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Cincinnati: Avondale: Development and News

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46 minutes ago, taestell said:

 

DOTE is addicted to left turn lanes. We should not be building double left turn lanes anywhere in the city, and on most city streets we should not be building left turn lanes at all. On a street with two thru lanes, people can turn left from the left lane and cars can pass in the right lane. But DOTE doesn't want there to be any congestion ever so that's unacceptable to them.

 

It's right turn lanes that are more insidious.  They do little to improve traffic flow (which left turn lanes do help with), and they really mess up the curb line, sidewalk alignments, and drainage patterns.  They have little to no ROI, but they really eat up space.  The way DOTE designs them also makes them nearly useless because they're so short.  The Kennedy Connector is a prime example. 

 

That said, 4-lane surface streets are very dangerous because of left turning movements.  If you have two people waiting to turn left, one facing each direction, they block each other's view of fast moving traffic coming up the right lane, leading to a lot of t-bone and offset head-on crashes.  That's why the 4 to 3 conversions improve safety, but also why you see some weird left-of-median turn lanes, such as on Columbia Parkway in Columbia-Tusculum, or in Mt. Lookout Square.  It's to ensure people turning left have a good view around other vehicles facing them. 

LeftTurnWaitQ-1.jpg

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I don't so much have a problem with the 4-to-3 conversions and agree that a 3 lane street w/ a center turn lane could be safer and move more cars than a 4 lane street w/o one. They did this on several sections of Wooster Pike a few years ago and it seems to have worked out great.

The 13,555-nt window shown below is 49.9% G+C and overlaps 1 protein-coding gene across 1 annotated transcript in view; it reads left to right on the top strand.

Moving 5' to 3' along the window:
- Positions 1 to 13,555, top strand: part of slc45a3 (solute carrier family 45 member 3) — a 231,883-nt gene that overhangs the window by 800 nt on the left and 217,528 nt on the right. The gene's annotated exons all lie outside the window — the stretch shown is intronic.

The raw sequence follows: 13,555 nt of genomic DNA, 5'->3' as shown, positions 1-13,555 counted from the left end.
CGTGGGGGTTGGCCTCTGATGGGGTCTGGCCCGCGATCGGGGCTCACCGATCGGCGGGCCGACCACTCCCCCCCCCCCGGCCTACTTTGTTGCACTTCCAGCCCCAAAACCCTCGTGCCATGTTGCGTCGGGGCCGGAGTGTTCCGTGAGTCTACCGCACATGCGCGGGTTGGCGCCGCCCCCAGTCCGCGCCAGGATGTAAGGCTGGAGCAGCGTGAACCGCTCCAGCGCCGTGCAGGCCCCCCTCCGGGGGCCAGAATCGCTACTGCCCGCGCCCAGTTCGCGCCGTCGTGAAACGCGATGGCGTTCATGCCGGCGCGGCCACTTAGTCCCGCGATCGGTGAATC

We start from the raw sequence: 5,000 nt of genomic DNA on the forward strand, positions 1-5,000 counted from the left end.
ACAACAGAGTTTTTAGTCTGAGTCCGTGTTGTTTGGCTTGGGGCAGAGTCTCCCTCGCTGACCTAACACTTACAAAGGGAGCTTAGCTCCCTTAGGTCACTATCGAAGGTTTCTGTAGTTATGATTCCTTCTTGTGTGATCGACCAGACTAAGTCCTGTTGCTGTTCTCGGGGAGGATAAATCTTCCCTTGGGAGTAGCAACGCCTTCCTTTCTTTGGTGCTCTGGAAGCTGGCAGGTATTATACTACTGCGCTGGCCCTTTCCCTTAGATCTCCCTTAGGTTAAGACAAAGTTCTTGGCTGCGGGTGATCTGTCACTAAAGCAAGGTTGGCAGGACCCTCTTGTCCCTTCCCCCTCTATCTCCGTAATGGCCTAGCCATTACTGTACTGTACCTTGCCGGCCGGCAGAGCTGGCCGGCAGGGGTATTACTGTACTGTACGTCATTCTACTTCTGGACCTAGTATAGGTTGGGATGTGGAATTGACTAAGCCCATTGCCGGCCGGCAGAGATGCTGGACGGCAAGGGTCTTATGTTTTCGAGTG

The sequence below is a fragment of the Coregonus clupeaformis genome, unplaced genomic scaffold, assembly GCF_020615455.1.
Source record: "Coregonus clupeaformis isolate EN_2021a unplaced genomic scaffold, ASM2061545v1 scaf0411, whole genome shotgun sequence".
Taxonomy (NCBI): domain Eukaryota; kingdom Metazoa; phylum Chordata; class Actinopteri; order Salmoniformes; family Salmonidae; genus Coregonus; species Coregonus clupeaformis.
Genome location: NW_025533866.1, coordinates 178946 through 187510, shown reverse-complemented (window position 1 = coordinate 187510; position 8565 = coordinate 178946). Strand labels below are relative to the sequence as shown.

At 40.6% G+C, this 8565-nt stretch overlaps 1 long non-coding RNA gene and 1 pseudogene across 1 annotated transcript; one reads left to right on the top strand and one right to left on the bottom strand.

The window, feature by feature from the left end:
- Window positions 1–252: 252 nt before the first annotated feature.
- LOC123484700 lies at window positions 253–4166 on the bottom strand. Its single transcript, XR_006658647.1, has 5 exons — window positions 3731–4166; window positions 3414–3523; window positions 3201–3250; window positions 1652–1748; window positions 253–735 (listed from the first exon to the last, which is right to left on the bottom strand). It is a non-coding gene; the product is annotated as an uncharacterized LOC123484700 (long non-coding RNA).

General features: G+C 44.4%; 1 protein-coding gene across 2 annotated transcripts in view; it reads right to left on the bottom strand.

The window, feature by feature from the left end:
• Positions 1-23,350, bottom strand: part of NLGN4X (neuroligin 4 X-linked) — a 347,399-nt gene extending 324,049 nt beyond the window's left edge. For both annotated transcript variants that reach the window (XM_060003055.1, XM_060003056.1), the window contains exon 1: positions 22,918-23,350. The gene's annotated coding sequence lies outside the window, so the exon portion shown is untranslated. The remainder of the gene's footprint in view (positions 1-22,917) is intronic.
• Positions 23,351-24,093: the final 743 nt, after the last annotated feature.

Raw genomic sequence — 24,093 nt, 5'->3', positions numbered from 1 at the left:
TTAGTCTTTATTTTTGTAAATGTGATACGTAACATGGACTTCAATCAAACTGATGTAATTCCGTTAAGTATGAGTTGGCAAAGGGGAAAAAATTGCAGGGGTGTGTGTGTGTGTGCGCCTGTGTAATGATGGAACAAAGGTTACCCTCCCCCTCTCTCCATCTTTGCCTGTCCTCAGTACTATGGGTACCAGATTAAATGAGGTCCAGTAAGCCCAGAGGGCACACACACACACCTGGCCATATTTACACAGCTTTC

The double left turn lanes from Central Parkway onto Walnut Street, however, are ridiculous.

 

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Port approves financing package for major Uptown development

 

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The Port of Greater Cincinnati Development Authority on Wednesday approved a financing package for the first phase of the $200 million Uptown Gateway development set to be built in the southeast corner of Martin Luther King Drive and Reading Road.

 

Under the resolution, the Port will take ownership of 5.8 acres in Avondale where Terrex Development & Construction and Messer Construction plan to build a mixed use project with a 158-room hotel, two, 180,000 square foot office buildings and a 1,400-space parking garage.

 

The financing package includes two key components...

 

More below:

https://www.bizjournals.com/cincinnati/news/2019/05/09/port-approves-financing-package-for-major-uptown.html


"You don't just walk into a bar and mix it up by calling a girl fat" - buildingcincinnati speaking about new forumers